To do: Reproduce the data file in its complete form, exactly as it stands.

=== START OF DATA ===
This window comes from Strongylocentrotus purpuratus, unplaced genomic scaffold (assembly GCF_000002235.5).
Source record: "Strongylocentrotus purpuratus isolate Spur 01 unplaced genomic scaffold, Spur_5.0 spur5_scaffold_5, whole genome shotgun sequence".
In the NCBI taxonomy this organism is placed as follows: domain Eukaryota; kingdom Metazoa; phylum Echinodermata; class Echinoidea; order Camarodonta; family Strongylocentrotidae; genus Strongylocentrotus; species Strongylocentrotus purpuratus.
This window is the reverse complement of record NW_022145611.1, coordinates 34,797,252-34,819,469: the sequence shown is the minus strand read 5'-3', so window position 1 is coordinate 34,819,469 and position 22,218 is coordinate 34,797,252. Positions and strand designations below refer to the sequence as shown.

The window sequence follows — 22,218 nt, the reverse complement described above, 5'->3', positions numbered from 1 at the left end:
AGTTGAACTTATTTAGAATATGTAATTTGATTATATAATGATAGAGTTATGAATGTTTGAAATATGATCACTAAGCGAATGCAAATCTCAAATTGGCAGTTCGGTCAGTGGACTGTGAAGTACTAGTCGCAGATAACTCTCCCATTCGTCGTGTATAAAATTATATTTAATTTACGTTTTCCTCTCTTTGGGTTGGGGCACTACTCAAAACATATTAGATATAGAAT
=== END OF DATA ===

This window comes from Strongylocentrotus purpuratus, unplaced genomic scaffold (assembly GCF_000002235.5).
Source record: "Strongylocentrotus purpuratus isolate Spur 01 unplaced genomic scaffold, Spur_5.0 spur5_scaffold_5, whole genome shotgun sequence".
In the NCBI taxonomy this organism is placed as follows: domain Eukaryota; kingdom Metazoa; phylum Echinodermata; class Echinoidea; order Camarodonta; family Strongylocentrotidae; genus Strongylocentrotus; species Strongylocentrotus purpuratus.
This window is the reverse complement of record NW_022145611.1, coordinates 34,797,252-34,819,469: the sequence shown is the minus strand read 5'-3', so window position 1 is coordinate 34,819,469 and position 22,218 is coordinate 34,797,252. Positions and strand designations below refer to the sequence as shown.

The window sequence follows — 22,218 nt, the reverse complement described above, 5'->3', positions numbered from 1 at the left end:
AGTTGAACTTATTTAGAATATGTAATTTGATTATATAATGATAGAGTTATGAATGTTTGAAATATGATCACTAAGCGAATGCAAATCTCAAATTGGCAGTTCGGTCAGTGGACTGTGAAGTACTAGTCGCAGATAACTCTCCCATTCGTCGTGTATAAAATTATATTTAATTTACGTTTTCCTCTCTTTGGGTTGGGGCACTACTCAAAACATATTAGATATAGAAT